A competition entry for a temporary building to act as the Scottish gathering space for the Venice Biennale.
The structure of the proposed gathering space is modeled on ancient wicker framed boats but uses sustainable modern technology to allow the structural form to be expanded to accommodate 200 people.
Timber arches spring out of a stone base encircled by a pair of interlocking steel rings. The hollow arches are constructed from curved laser cut ‘Kerto’ (cross laminated engineered timber) - a structure that is light, strong and easily manhandled. The inner face of the arch and the visible portion of the ‘Kerto’ is unfinished to emphasize the natural material and externally the arches are stained with colours chosen to reflect those of the Scottish landscape; golden barley, grey stone and purple heather.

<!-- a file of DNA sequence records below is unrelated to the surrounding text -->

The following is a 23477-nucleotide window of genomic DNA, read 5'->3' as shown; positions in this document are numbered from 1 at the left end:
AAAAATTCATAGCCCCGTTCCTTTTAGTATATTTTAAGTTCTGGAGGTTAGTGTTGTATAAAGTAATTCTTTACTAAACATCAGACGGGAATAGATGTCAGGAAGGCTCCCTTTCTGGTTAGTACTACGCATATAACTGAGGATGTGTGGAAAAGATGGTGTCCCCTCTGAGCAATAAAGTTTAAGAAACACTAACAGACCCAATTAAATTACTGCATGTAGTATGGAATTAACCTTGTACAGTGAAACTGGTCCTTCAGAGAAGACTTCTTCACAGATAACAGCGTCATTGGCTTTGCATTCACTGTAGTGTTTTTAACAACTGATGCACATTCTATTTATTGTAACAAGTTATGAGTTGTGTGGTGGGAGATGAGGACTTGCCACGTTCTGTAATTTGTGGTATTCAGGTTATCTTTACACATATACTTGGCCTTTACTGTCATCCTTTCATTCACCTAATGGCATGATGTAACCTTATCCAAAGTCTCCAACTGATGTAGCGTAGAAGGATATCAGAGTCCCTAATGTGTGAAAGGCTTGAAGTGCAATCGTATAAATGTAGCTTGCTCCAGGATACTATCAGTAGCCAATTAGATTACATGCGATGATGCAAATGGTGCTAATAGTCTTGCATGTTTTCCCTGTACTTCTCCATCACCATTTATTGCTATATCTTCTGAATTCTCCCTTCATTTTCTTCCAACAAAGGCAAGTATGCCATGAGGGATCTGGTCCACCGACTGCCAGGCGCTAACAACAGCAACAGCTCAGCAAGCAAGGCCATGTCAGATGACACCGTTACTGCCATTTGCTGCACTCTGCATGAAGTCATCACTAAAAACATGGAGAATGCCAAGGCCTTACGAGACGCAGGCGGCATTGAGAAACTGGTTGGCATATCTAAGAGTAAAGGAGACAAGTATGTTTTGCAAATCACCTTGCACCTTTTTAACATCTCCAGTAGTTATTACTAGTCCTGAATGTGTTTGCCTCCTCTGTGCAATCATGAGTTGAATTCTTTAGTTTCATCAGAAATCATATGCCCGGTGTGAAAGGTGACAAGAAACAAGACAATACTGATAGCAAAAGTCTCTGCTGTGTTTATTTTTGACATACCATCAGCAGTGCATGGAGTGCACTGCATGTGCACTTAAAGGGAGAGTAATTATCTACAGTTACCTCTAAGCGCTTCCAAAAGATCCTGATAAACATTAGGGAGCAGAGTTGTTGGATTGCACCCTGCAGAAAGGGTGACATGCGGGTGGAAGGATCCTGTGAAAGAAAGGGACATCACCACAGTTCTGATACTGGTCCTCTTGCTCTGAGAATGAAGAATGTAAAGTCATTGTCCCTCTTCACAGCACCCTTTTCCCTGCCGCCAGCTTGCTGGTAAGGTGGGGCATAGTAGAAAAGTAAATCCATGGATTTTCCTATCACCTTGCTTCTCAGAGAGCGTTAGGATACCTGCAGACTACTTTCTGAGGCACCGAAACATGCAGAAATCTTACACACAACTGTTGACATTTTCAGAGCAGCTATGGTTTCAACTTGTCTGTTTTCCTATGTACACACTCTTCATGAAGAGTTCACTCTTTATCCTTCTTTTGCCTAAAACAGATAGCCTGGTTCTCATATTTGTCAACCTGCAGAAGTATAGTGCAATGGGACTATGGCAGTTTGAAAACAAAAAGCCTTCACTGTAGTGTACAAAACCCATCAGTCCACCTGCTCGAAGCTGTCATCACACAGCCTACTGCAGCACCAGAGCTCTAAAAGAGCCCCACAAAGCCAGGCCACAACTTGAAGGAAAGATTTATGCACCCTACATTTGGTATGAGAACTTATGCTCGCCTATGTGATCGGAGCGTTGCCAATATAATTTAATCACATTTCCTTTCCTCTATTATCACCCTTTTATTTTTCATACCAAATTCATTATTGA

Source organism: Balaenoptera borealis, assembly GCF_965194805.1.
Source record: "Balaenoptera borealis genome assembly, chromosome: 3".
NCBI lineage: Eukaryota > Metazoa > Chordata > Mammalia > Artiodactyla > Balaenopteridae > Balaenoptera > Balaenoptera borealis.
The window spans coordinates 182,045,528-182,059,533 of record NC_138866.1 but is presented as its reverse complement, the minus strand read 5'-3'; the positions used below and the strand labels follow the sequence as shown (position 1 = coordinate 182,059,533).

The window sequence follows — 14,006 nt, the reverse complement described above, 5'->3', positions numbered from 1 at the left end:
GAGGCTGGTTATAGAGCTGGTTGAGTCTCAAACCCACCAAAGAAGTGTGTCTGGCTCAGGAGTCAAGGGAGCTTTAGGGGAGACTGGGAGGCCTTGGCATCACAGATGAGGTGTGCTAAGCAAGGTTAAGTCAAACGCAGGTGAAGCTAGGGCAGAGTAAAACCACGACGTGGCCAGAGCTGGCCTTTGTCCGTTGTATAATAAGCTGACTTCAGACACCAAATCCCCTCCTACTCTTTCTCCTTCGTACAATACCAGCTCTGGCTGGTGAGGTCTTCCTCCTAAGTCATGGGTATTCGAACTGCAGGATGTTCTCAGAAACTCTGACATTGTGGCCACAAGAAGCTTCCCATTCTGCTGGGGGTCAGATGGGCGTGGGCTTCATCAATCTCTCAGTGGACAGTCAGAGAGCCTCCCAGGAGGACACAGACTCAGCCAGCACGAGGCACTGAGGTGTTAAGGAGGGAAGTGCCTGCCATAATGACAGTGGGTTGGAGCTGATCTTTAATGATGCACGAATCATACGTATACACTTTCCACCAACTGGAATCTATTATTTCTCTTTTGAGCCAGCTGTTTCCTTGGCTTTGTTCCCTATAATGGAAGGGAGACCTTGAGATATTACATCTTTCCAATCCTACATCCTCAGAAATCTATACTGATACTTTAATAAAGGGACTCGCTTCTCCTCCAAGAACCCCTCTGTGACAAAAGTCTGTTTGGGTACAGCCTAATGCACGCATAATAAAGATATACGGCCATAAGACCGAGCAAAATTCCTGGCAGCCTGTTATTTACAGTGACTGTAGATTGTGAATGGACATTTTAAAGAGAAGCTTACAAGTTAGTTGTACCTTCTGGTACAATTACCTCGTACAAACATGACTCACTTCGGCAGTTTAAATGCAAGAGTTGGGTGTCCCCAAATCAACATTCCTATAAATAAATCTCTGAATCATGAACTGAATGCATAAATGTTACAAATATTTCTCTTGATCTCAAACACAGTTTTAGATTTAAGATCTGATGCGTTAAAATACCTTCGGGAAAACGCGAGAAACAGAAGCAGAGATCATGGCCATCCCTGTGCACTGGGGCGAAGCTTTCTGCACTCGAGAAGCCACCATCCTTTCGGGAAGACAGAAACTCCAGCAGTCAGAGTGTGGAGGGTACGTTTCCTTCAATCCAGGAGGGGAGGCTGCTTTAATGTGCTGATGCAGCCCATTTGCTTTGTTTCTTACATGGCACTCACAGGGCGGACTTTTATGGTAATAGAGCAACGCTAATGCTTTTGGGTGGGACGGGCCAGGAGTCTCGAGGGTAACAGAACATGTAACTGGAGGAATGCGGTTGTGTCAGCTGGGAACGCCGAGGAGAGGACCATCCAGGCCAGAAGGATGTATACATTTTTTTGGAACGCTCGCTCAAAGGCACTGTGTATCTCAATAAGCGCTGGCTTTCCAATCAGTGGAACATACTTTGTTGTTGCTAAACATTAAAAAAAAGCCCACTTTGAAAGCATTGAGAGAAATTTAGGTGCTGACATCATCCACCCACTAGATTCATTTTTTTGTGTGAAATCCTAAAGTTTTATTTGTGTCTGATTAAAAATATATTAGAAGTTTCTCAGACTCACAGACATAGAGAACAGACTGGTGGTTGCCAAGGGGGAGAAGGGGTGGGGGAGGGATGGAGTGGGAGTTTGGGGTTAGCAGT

The base of each ‘quadripod’ is secured to the base on the inner face of the steel outer rings. The steel outer rings enclose the stone base that secures the structure to the ground through dead weight alone. The base mimics whatever paving surface the ‘Coracle’ rests on, for example stone cobbles might be used or densely packed gravel. These are packed into the tray formed by the steel rings, base grid and re-cycled plywood base to form a gravity foundation.
The whole structure rests on protective matting/sand to ensure the existing surface is not damaged.
The design was exhibited at the Scottish Royal Academy.